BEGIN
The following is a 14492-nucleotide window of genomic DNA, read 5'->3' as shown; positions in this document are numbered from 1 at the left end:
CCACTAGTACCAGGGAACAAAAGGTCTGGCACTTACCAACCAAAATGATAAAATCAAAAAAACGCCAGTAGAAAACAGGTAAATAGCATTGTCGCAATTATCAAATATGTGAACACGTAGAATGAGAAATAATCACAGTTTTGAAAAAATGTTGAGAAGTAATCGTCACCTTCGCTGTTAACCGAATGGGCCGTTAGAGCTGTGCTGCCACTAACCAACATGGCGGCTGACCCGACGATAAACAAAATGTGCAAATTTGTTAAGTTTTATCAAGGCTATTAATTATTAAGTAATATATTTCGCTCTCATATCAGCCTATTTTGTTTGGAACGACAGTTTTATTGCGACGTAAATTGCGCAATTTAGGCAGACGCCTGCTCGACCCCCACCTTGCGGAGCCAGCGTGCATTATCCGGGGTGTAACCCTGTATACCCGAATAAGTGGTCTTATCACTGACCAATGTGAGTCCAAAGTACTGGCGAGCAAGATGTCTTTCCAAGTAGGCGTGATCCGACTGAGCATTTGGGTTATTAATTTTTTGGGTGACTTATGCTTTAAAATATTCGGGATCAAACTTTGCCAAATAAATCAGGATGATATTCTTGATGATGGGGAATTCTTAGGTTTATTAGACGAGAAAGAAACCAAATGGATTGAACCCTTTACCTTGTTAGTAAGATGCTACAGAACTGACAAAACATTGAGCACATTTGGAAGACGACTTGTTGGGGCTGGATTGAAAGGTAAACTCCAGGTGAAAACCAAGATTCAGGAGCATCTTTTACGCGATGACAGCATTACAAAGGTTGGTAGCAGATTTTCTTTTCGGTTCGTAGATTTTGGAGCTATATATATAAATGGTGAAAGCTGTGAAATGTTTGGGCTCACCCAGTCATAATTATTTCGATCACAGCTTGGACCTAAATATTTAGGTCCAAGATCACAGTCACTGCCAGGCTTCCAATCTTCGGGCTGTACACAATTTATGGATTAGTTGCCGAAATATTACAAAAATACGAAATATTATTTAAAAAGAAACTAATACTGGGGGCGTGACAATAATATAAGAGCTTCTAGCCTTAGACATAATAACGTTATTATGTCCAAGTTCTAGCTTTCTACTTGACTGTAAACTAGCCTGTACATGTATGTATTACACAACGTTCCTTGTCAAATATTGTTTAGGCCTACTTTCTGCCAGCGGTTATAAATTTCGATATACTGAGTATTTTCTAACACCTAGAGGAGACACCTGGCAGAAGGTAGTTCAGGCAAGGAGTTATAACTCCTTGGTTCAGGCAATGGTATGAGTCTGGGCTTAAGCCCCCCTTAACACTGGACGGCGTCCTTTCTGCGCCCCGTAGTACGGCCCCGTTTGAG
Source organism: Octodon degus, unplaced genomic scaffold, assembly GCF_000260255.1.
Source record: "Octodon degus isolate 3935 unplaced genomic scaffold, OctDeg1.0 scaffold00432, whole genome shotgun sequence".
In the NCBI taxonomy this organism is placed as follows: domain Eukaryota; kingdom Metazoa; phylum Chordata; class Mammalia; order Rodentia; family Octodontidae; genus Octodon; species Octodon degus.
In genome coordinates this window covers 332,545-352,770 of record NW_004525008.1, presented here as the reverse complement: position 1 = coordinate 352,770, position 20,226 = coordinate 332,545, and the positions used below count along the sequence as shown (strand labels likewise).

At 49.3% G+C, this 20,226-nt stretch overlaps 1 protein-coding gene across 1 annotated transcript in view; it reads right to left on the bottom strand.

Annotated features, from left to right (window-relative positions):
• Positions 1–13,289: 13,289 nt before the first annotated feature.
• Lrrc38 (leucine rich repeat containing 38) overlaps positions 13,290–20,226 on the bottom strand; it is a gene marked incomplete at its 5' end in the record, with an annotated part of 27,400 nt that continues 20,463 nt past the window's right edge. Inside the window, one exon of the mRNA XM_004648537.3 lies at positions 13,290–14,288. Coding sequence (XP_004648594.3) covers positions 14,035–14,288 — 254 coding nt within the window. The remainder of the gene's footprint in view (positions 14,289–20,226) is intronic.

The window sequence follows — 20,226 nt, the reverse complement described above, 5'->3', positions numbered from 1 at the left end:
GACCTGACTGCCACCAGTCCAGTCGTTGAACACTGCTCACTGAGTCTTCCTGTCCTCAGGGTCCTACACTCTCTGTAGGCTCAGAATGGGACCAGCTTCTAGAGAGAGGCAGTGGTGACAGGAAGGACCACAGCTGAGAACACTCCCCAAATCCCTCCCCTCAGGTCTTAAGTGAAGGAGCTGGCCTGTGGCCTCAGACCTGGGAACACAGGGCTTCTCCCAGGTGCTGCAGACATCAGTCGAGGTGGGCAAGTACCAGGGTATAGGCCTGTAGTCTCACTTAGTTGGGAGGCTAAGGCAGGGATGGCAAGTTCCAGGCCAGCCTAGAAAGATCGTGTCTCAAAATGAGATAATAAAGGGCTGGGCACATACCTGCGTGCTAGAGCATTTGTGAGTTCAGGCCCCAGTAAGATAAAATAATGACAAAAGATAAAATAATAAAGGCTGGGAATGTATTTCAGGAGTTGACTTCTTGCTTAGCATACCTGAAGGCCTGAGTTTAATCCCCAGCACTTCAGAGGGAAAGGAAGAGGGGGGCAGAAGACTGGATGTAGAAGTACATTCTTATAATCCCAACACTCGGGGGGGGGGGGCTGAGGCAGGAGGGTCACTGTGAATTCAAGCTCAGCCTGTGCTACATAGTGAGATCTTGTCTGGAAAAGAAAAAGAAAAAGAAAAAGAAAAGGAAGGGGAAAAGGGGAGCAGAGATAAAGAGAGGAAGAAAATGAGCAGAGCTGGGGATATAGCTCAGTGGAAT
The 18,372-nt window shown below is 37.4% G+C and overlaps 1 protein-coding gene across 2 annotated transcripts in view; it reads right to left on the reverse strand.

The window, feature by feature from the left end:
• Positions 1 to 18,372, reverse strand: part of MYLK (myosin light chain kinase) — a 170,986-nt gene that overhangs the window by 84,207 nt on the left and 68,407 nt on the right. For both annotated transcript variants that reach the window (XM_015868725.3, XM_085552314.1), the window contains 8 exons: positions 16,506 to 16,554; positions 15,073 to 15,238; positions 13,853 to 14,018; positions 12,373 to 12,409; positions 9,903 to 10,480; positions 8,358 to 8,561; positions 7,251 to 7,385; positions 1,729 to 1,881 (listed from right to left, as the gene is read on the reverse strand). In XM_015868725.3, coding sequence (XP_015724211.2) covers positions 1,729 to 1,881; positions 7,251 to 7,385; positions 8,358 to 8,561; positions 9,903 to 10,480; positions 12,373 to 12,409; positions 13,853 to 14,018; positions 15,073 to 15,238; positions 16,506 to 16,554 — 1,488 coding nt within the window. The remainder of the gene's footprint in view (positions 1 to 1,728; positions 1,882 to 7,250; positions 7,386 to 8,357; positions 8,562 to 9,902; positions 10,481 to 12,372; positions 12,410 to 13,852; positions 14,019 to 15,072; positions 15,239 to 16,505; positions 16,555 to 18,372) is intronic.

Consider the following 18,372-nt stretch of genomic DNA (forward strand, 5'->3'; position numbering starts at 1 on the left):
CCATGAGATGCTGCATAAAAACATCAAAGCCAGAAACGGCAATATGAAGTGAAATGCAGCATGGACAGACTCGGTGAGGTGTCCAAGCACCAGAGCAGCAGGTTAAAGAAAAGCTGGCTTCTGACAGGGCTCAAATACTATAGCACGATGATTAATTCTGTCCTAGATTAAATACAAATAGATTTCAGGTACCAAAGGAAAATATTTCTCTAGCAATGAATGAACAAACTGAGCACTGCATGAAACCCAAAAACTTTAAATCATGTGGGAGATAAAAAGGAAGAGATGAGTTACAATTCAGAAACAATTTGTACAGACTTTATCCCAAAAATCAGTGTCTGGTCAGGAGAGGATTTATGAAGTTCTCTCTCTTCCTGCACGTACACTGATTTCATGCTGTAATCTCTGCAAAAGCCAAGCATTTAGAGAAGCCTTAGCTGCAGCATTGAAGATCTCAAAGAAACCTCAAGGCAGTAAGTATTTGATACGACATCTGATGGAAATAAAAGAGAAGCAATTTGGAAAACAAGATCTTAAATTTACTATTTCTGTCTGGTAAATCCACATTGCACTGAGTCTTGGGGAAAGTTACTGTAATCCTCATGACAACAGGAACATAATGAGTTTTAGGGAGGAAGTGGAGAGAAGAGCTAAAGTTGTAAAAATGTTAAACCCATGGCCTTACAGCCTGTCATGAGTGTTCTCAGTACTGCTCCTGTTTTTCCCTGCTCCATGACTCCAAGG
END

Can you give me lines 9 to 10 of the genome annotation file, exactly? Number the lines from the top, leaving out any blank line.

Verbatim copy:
• Positions 1–13,289: 13,289 nt before the first annotated feature.
• Lrrc38 (leucine rich repeat containing 38) overlaps positions 13,290–20,226 on the bottom strand; it is a gene marked incomplete at its 5' end in the record, with an annotated part of 27,400 nt that continues 20,463 nt past the window's right edge. Inside the window, one exon of the mRNA XM_004648537.3 lies at positions 13,290–14,288. Coding sequence (XP_004648594.3) covers positions 14,035–14,288 — 254 coding nt within the window. The remainder of the gene's footprint in view (positions 14,289–20,226) is intronic.